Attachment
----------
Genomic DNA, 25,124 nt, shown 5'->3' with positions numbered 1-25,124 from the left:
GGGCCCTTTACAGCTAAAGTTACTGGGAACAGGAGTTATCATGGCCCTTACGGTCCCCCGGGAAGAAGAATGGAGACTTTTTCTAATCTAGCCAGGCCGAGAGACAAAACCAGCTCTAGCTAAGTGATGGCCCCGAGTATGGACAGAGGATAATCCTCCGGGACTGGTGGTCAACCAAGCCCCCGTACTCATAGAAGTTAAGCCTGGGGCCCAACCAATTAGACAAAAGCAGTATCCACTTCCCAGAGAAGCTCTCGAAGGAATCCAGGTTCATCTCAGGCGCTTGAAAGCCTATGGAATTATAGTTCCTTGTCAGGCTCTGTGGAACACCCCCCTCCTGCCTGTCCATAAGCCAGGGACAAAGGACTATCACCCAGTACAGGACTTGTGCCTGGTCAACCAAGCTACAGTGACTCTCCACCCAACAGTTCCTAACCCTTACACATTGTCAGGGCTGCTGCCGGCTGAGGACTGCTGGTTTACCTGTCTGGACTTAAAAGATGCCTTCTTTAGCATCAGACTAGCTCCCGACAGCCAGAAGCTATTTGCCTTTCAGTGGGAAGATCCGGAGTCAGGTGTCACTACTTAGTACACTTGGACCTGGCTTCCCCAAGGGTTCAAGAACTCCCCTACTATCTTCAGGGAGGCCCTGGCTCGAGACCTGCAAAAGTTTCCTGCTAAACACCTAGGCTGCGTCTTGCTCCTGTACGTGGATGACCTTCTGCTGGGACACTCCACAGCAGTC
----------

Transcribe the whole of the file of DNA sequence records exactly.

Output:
Genomic DNA, 25,124 nt, shown 5'->3' with positions numbered 1-25,124 from the left:
GGGCCCTTTACAGCTAAAGTTACTGGGAACAGGAGTTATCATGGCCCTTACGGTCCCCCGGGAAGAAGAATGGAGACTTTTTCTAATCTAGCCAGGCCGAGAGACAAAACCAGCTCTAGCTAAGTGATGGCCCCGAGTATGGACAGAGGATAATCCTCCGGGACTGGTGGTCAACCAAGCCCCCGTACTCATAGAAGTTAAGCCTGGGGCCCAACCAATTAGACAAAAGCAGTATCCACTTCCCAGAGAAGCTCTCGAAGGAATCCAGGTTCATCTCAGGCGCTTGAAAGCCTATGGAATTATAGTTCCTTGTCAGGCTCTGTGGAACACCCCCCTCCTGCCTGTCCATAAGCCAGGGACAAAGGACTATCACCCAGTACAGGACTTGTGCCTGGTCAACCAAGCTACAGTGACTCTCCACCCAACAGTTCCTAACCCTTACACATTGTCAGGGCTGCTGCCGGCTGAGGACTGCTGGTTTACCTGTCTGGACTTAAAAGATGCCTTCTTTAGCATCAGACTAGCTCCCGACAGCCAGAAGCTATTTGCCTTTCAGTGGGAAGATCCGGAGTCAGGTGTCACTACTTAGTACACTTGGACCTGGCTTCCCCAAGGGTTCAAGAACTCCCCTACTATCTTCAGGGAGGCCCTGGCTCGAGACCTGCAAAAGTTTCCTGCTAAACACCTAGGCTGCGTCTTGCTCCTGTACGTGGATGACCTTCTGCTGGGACACTCCACAGCAGTC